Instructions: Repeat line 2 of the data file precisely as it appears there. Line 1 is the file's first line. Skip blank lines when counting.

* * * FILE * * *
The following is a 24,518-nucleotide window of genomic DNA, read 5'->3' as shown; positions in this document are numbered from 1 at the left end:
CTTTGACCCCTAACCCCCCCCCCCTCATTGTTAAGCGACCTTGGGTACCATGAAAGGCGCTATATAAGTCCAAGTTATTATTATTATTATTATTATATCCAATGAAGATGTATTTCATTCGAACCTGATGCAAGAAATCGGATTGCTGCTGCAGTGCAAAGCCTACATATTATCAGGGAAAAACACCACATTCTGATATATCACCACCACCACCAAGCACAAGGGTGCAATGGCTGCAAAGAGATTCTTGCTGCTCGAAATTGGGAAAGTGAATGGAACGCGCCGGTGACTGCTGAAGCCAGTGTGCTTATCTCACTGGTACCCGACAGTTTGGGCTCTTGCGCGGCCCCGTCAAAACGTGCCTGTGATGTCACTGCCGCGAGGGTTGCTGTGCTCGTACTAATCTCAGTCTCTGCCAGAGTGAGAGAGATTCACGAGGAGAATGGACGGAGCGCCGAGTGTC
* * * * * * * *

CTTTGACCCCTAACCCCCCCCCCCTCATTGTTAAGCGACCTTGGGTACCATGAAAGGCGCTATATAAGTCCAAGTTATTATTATTATTATTATTATATCCAATGAAGATGTATTTCATTCGAACCTGATGCAAGAAATCGGATTGCTGCTGCAGTGCAAAGCCTACATATTATCAGGGAAAAACACCACATTCTGATATATCACCACCACCACCAAGCACAAGGGTGCAATGGCTGCAAAGAGATTCTTGCTGCTCGAAATTGGGAAAGTGAATGGAACGCGCCGGTGACTGCTGAAGCCAGTGTGCTTATCTCACTGGTACCCGACAGTTTGGGCTCTTGCGCGGCCCCGTCAAAACGTGCCTGTGATGTCACTGCCGCGAGGGTTGCTGTGCTCGTACTAATCTCAGTCTCTGCCAGAGTGAGAGAGATTCACGAGGAGAATGGACGGAGCGCCGAGTGTC